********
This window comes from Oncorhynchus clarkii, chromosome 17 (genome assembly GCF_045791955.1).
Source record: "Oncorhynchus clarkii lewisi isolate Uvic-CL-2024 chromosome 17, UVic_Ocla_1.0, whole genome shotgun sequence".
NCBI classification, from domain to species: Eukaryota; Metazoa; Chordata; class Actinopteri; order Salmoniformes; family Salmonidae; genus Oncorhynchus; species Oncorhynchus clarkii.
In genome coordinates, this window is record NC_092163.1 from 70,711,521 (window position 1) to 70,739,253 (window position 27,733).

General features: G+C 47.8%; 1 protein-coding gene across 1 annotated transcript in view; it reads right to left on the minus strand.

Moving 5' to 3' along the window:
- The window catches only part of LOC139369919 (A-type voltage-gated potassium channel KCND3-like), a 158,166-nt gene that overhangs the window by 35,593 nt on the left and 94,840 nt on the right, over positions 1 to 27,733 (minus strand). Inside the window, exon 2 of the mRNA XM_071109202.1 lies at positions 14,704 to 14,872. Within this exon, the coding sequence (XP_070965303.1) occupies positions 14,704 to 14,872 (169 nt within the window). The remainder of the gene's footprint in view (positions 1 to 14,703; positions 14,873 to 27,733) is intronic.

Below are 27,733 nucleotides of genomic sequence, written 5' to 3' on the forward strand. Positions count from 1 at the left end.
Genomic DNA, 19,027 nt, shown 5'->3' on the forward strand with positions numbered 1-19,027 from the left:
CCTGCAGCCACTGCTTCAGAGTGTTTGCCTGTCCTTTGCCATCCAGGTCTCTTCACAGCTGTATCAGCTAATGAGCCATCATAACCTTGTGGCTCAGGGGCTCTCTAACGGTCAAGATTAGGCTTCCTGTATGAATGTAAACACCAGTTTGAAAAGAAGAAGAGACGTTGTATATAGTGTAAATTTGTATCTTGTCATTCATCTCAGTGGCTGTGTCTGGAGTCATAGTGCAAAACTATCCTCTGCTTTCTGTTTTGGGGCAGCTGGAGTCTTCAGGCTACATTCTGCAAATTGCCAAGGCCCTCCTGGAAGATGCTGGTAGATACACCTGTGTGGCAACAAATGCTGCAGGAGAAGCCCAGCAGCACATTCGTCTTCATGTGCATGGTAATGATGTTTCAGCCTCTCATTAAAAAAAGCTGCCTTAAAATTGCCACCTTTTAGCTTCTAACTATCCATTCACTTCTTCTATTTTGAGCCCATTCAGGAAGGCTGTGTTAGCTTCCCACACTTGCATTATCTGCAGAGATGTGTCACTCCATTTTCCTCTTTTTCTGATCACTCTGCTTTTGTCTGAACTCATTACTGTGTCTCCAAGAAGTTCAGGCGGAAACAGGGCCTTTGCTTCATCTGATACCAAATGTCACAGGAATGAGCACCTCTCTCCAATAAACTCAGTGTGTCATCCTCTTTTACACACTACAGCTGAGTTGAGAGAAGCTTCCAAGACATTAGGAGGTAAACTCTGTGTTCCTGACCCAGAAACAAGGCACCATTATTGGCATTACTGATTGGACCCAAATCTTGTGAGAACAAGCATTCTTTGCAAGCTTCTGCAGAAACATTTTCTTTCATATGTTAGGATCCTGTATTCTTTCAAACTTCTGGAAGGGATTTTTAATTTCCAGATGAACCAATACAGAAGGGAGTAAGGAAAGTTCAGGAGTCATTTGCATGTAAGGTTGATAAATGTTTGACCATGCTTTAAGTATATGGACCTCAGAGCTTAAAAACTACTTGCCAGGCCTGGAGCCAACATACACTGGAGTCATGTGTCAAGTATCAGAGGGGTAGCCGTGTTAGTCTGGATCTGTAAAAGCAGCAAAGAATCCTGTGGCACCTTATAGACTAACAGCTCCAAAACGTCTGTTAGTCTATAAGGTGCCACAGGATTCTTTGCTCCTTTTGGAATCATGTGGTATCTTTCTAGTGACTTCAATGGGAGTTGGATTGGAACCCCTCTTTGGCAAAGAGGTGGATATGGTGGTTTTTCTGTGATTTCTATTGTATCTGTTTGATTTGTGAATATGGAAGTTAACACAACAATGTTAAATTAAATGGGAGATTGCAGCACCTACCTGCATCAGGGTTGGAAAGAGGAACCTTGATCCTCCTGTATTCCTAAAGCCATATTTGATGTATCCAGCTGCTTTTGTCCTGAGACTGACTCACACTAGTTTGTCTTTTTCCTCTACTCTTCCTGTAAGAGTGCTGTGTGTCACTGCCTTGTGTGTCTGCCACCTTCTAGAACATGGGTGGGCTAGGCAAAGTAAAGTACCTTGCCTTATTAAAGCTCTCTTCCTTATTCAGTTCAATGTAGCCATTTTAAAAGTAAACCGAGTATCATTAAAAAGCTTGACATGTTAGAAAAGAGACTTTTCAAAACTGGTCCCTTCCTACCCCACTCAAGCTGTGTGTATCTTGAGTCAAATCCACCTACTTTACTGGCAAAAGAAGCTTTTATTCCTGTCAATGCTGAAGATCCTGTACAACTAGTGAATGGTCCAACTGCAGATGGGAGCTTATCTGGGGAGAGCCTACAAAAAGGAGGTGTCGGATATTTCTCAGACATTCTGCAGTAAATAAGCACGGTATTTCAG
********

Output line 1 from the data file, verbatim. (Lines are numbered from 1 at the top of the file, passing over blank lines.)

This window comes from Oncorhynchus clarkii, chromosome 17 (genome assembly GCF_045791955.1).